The Sahel: the challenge of foreign troupes PDF Print E-mail
Written by André Marie Pouya,Journaliste / Consultant   
Sunday, 26 November 2017 23:41

Before the Malian crisis eruption in 2012, they were present, but imperceptibly. Five years later, are very clever those who could release reliable statistics on the number of foreign military operating in all the Sahel countries. The flags of most major powers hover in this region, weakened, in part, by the jihadists. That presence brings to the fore several considerations. On the ‘’a la carte menu’’: appreciation, unwillingness and rebuff of these helpful armies.

 

 

Weak governance

 

At the beginning, foreign troupes presence was a response to the calls made by distressed Sahel governments threatened, in their very existence, as well as that of their States. In order not to be left out, with regard to strategic issues, the governments that were called on, have offered to come, "in support" to the threatened Sahel states. Threatened by terrorist combatants, many countries have mutely accepted the presence of these foreign troupes. Their argument, old and pragmatic, was the following: ‘’all good wills are welcome’’.

 

In their mind, that strategy was going to affect the drives of the troublemakers, in the Sahel shaky sands. These well trained foreign soldiers, over-equipped and carrying up to date precision intelligence technologies, would make hopeless the all-out harassment of these troublemakers, without apparent political agenda, and called terrorists.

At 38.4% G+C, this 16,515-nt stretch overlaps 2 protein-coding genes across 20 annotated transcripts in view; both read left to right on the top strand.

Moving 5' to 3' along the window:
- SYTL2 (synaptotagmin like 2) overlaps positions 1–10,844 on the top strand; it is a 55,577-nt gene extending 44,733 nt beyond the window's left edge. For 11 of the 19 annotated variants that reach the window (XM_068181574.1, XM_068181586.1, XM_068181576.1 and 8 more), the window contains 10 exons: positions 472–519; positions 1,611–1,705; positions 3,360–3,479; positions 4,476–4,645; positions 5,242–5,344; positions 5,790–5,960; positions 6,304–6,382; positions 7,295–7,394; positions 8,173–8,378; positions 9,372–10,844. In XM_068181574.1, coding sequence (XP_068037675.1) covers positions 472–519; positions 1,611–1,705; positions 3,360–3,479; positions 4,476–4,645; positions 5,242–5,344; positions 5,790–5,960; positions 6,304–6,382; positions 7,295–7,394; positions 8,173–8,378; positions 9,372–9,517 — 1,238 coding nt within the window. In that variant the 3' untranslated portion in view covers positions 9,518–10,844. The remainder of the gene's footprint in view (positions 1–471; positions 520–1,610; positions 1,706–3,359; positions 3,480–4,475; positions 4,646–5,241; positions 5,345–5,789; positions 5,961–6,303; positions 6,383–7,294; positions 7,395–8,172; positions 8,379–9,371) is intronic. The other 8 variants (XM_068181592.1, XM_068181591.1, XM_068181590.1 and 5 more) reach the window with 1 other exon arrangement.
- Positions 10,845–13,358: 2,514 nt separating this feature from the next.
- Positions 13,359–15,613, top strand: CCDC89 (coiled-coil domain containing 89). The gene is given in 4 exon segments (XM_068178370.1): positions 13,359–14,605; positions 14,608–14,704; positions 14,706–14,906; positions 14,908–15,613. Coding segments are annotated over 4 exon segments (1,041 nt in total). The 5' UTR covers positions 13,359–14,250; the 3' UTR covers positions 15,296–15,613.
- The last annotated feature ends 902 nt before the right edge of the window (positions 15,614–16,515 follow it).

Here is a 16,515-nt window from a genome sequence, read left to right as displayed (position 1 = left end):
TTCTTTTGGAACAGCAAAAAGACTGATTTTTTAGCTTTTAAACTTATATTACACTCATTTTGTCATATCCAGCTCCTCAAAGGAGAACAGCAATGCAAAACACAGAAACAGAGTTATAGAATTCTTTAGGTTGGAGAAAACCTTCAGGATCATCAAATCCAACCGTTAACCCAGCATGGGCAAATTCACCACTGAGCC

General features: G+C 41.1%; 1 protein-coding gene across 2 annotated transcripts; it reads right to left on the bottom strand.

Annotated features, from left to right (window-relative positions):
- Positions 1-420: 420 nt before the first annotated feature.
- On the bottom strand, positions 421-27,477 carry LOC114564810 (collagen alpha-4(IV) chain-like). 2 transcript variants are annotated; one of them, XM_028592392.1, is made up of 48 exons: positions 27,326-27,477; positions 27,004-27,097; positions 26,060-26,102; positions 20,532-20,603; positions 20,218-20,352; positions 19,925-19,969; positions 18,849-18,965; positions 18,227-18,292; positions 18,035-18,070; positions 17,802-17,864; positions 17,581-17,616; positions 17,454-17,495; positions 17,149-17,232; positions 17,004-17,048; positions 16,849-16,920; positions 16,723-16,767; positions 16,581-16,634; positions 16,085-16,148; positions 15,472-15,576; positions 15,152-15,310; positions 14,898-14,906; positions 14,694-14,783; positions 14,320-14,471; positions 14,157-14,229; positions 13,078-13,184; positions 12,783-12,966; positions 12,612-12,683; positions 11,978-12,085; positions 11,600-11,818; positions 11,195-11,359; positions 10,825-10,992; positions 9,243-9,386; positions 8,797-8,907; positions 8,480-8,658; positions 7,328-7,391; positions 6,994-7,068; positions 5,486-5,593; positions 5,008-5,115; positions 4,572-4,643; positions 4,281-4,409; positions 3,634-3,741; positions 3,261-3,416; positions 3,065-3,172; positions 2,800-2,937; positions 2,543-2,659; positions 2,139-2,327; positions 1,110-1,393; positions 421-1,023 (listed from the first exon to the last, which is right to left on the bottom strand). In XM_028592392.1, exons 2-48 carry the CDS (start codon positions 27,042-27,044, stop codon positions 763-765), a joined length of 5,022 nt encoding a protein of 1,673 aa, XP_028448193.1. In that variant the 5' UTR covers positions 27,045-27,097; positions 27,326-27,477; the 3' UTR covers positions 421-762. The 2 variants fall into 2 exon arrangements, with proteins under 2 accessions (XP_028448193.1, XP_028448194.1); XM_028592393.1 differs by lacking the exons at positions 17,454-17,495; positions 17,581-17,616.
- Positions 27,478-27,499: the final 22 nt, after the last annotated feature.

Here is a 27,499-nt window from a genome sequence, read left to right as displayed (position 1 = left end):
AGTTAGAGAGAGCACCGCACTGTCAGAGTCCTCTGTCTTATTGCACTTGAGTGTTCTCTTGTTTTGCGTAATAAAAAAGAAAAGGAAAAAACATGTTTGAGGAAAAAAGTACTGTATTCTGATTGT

Thereafter, UN, American, German, French, Italian, Chinese and many others foreign soldiers came in. It was a process of benchmarking; intended to not only demonstrate force but also to serve as an example to those African soldiers, demoralized by their ongoing setbacks each time they were confronting jihadists.

 

That Sahel leaders’ pragmatic approach was encouraged by the respite of their desperate people, relentlessly stunned by the insufficiencies suffered by their national armies in their confrontation of this new enemy.

 

These armies great hopes were drawn from lessons learned out of the first armed clashes with terrorists. Facing their own realities, the Sahelian armies would then open their hearts, their closets and their accounting books, in short, the tools of their internal governance, to their former and now their new protectors.

 

The latters, operating on more rational, not to say more transparent rules, would help these brothers in arms to change their bad practices. A new era would open, under the deadly and roaring thrusts of those who claim to "defeat imperialism by faith."

 

As times goes on, those reluctant to the presence of foreign troupes on the land of their ancestors thought to at least score periodic victories.

 

 

Terrorists not deterred by foreign troupes.

 

For the moment, the presence of the world powers’ troupes has not stunned the terrorists. At times, one might even conclude that this friendly military invasion stimulates the audacity of these modern times desperados. Between these foreign troupes and Sahel populations, misunderstandings are accumulating.